Beginnings: Charting rugby's ancestry

While Rugby has its genesis at a rural school in Warwickshire, the true beginnings of the sport hark back to much earlier games played both in Britain, and across the world.


By Edward Kerr
7th August
By Edward Kerr
7th August

Rugby’s genesis is marked as 1823 at Rugby school in Warwickshire when a certain William Webb Ellis is attested to have caught the ball and run with it. The true beginnings of the sport however hark back to much earlier games played both in Britain, and across the world.

Mankind has been playing some form of ball sport for vast periods of recorded history: the Chinese played perhaps the earliest recorded form of football in the 3rd and 2nd centuries BC, where one had to kick the ball into a goal of bamboo and netting, though handling was not allowed.

Indeed, the Romans played a sport called Harpastum, which itself was a Romanised version of a Greek game, which closely resembles rugby. We don’t know much about this game, other than the fact that it was very violent, and it’s likely that the Romans brought it with them when they landed on Blighty’s rainy shores in the first century AD.

In Florence, during the 16th century, they played the ‘Florentine kick game’, Calcio Fiorentino, or simply Calcio, which is now the name for association football in Italian. You can see this game being played on the 'Medici: Masters of Florence' series on Netflix, and it is thought to be a revival of the Harpastum game. It had official rules published in 1580 and was a mix of football, rugby, boxing and wrestling - a bit of everything really.

Moving to Britain: in Cornwall, they had a game called hurling, though this is not to be confused with Irish hurling against which there are profound differences. This is considered Corwall’s national game, and is still being played today. It is believed to be an evolution of a game called La Soule, played in Normandy and Picardie during the middle ages, and brought over with the Normans when they conquered England. As with the other games, the aim is to score a goal, though the field of play is not small, at around 20 square miles.

Cornish hurling was similar to Cnapan, a game that was played in South Wales, which is no surprise given the historical connection between the two areas. The aim of Cnapan was to get the ball to your own parish church, and there could be up to 1000 men on each side, with labourers and peasants playing on foot, and the gentry on horseback.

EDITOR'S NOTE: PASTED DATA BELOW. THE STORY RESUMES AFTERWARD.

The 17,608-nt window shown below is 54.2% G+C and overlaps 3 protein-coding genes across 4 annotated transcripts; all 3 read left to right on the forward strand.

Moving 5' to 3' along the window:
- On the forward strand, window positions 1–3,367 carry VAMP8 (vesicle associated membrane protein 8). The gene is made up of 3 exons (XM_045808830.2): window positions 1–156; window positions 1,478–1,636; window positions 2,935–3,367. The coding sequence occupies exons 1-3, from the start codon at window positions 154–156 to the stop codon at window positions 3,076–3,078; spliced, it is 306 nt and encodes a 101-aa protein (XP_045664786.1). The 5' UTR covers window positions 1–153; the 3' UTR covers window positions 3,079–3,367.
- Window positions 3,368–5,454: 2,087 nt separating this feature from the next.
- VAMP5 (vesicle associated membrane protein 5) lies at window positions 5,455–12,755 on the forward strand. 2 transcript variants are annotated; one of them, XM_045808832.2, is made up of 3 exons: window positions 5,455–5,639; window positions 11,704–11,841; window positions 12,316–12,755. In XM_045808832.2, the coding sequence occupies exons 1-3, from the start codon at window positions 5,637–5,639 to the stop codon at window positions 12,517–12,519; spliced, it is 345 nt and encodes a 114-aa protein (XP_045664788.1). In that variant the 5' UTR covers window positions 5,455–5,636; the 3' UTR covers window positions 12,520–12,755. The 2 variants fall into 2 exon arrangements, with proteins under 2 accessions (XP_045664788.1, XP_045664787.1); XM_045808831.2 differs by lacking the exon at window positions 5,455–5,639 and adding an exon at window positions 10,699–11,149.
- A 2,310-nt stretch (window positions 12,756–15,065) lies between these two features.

There was a similar game played in East Anglia between the 15th and 18th centuries called Campball, or Camping, and was again a regionalised version of La Soule, though this game was noted for its level of violence.

There were many other similar games played across England, each having evolved based on their regional and geographical placement, and each local match stirred intense rivalries, and loss of life was not uncommon, as the contest for possession and a lack of rules left players to win the ball in any way they could.

You can see though from the descriptions, that all of these early sports across Europe resembled rugby far more than they did football, and indeed football being a sport where one could only use one’s feet does seem to be the exception to the rule. And so, it is odd that each of these games should be labelled as games of foot-ball. After digging a little deeper into why this might be the case, it seems there is no definitive answer.

Of course, association football in its earliest days allowed the handling of the ball by players, but today it is hard to disassociate the name from a sport where one does simply play it with one’s feet.

By the early 19th century though, the popularity of these folk sports was slowly beginning to wane, as village society was turned upside down by industrialisation, and the movement of people into towns and cities. Even then, the stringent timings of being a factory worker ensured people were unable to put their time into sporting pursuits, and even if they could, the means of suppressing unofficial games were increased with the creation of police forces in 1829, and the Highways Act of 1835.

But while these built up areas deprived people of a place to play their games, the reverse was true in rural public schools where varying forms continued to take place unabated. These games channelled young boy’s energy into organised activities, that while violent and aggressive, were also controlled. A young gentleman could learn restraint, fair play and gentlemanly conduct on the sports field.

And so it was at Rugby School, that hallowed place where the story of rugby would unfold.

The Rugby Magazine

Filed under: Historical Series
Written by: Edward Kerr
Follow: @edwardrkerr · @therugbymag

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